Saturday, May 25, 2013

The Wonders of a Salad!

Now, not too long ago I was not a fan of salad. I mainly saw them as a side and never found any use for them as a main course. Until about a year ago, I really started embracing the concept of salads being filling and appetizing. Below are some of my favorite delicious, nutritious, and cheap salad options that you can use to liven up your lettuce or spinach.

Sunflower Seeds- You can stop by your local convenience store and pick up two packs of sunflower seeds for  $1! Unless you are an avid sunflower seed fan, than 1/2 pack (plain, not seasoned or salted) is enough for 1 hearty salad. Additionally, these small seeds are packed with

  • Approximately 3/4 of your daily allowance of Vitamin E- a fat soluble antioxidant that protects the cells from free radicals and some say that it contributes to healthy, glowing skin
  • A variety of other nutrients that include selenium, folate, copper, zinc, iron, and magnesium 

Cucumbers- In my area, cucumbers range from $.50 to $.75 each so buying one or two isn't that big of a problem.
  • They are low calorie vegetables that contains no saturated fats or cholesterol! Plus the peel (which I always leave on) is a source of dietary fiber
  • Fresh cucumbers are now shown to have both antioxidant and anti-inflammatory properties. 
  • Rich in a variety of vitamins and minerals including Vitamin A, B1, B6, C, & D, folate, calcium, magnesium, and potassium.
Romaine Lettuce- combined with spinach, this 106 calorie leafy green is the bulk of my salad. I have seen a bunch of romaine range from $1.28-$2.00 depending on the store and time of year.
  • PROTEIN! Romaine lettuce provides less than 1/5 of your daily needs of protein per head. Another wonderful surprise is that romaine contains 8 essential amino acids.
  • Calcium- On head contains about a quarters of your Recommended Daily Allowance (RDA).
  • Omegas-3- get your Omega-3 oils without leaving that fish taste in your mouth
  • Vitamin A as beta-carotene and Vitamin K- each head contains a staggering 1817% RDA of beta-carotene and 535%  of Vitamin K
  • Iron- if you are a vegetarian or vegan, then you should know that on head of romaine lettuce contains 6mg of iron- a significant amount for diets lacking animal protein
  • Vitamin C, magnesium, manganese, copper, phosphorus, potassium, selenium, and zinc
Spinach- This vegetable is a powerhouse packed with many health promotional and disease prevention properties and is packed with vitamins, minerals, and Omega-3s.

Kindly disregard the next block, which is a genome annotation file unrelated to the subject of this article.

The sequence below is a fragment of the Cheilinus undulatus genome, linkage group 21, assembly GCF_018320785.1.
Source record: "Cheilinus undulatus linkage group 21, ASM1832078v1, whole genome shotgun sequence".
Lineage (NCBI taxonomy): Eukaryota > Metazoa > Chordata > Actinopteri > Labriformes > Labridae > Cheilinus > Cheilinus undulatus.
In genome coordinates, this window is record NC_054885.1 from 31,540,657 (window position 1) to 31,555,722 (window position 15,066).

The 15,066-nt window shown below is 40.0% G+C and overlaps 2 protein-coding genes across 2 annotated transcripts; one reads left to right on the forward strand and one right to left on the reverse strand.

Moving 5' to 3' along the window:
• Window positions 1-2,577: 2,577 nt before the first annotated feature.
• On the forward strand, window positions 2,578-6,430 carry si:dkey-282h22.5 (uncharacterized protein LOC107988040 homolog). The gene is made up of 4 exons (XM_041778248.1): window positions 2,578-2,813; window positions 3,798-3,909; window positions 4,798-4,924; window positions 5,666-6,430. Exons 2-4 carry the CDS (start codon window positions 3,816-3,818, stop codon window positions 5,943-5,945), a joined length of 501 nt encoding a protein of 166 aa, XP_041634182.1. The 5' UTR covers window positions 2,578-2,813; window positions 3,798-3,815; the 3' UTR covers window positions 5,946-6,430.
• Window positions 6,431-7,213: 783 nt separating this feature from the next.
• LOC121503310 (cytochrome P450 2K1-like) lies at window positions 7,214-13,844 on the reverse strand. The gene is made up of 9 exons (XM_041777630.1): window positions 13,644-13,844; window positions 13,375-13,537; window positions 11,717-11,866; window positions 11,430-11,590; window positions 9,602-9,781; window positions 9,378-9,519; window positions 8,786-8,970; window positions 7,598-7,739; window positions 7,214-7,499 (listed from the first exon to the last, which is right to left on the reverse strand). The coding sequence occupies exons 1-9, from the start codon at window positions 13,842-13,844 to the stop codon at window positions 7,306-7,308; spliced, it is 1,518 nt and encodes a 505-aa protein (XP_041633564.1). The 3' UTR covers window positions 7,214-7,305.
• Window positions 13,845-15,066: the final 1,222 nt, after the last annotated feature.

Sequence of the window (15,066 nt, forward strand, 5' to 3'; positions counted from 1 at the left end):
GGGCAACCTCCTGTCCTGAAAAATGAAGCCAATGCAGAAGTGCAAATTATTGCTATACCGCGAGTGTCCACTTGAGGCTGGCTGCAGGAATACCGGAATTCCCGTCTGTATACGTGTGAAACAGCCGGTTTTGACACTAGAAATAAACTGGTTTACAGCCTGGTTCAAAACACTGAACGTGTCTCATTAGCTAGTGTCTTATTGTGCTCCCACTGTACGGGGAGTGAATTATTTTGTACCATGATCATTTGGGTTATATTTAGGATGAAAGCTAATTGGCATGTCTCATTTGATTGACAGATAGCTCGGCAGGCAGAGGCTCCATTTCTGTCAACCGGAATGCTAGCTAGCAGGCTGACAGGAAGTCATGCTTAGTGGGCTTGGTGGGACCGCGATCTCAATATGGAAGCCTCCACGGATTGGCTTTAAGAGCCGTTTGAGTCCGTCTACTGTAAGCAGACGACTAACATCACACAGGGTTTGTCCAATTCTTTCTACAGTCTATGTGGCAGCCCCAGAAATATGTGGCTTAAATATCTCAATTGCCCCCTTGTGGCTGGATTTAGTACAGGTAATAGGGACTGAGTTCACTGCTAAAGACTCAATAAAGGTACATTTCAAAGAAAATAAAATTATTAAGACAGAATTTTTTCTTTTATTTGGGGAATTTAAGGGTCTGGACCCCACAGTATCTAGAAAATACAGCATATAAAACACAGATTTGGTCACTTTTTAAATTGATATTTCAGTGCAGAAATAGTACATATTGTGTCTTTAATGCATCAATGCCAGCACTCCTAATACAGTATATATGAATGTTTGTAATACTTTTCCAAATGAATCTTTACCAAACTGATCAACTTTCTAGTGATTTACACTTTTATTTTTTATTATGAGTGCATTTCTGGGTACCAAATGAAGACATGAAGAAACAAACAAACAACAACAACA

• The health benefits of spinach go beyond nourishing the eyes and building bones. Spinach eases constipation by protecting the mucus lining of the stomach lining, so that it stays free of ulcers. It also flushes out toxins from the colon.
  • Ladies: regular consumption of fresh spinach has been shown to improve skin healthy by relieving it from itchy and dry skin! Eat up!
Red Onion

  • Raw red onions provide no fat (whether saturated or trans), cholesterol, or sodium!
  • Onions provide 20% of your RDA of Vitamin C and also are a good source of dietary fiber, Vitamin B6, folate, potassium, and manganese.
Bleu Cheese/Cheddar Cheese- While cheeses are high in saturated fats, if you just sprinkle a marginal amount then you would steer clear of the high levels of saturated fats, cholesterol, and sodium- all while still getting a small amount of protein and calcium

Broccoli- Broccoli is a good "super vegetable" that is extremely good for your health because it contains vitamins A and C, folic acid, and calcium
  • The anti-carcinogen properties present in broccoli hinder the development of prostate, cervical, and breast cancers
  • Since this cruciferous vegetable has a high potassium content, it helps maintain a healthy nervous system and also works in promoting the regular growth of muscles
  • Lastly, the high nutrient and fiber content of broccoli helps regulate blood pressure and reduces cholesterol. 
Walnuts- These nuts are a rich energy source that contain nutrients and antioxidants- and are a cheaper protein source than their animal protein counterparts
  • They are rich in monounsaturated fatty acids and are an excellent source of Omega-3s. Regular intake of walnuts is shown to lower total and LDL cholesterol and prevents coronary artery disease and strokes. 
  • The Omega-3 fatty acids have anti-inflammatory properties that help to lower the risk of high blood pressure, breast, colon, and prostate cancers.
  • These nuts are packed with Vitamin E and the B-complex of vitamins riboflavin, niacin, thiamine  panthothenic acid, Vitamin B6, and folate
Kidney Beans- Either dried or canned (watch out for the high sodium content in the canned varities) kidney beans protect your heart due to their high folate and fiber content. 
Dried Pomegranates- I like the sweetness and the marginal amount of Vitamin C- even with the high sugar content 
Banana Peppers- I like the spicy kick

At the end of it all, you have a delicious and colorful plate that is PACKED with vitamins and minerals, low fat protein, heart healthy fatty acids, and not to mention taste! 
-Eating Clean in College 

No comments:

Post a Comment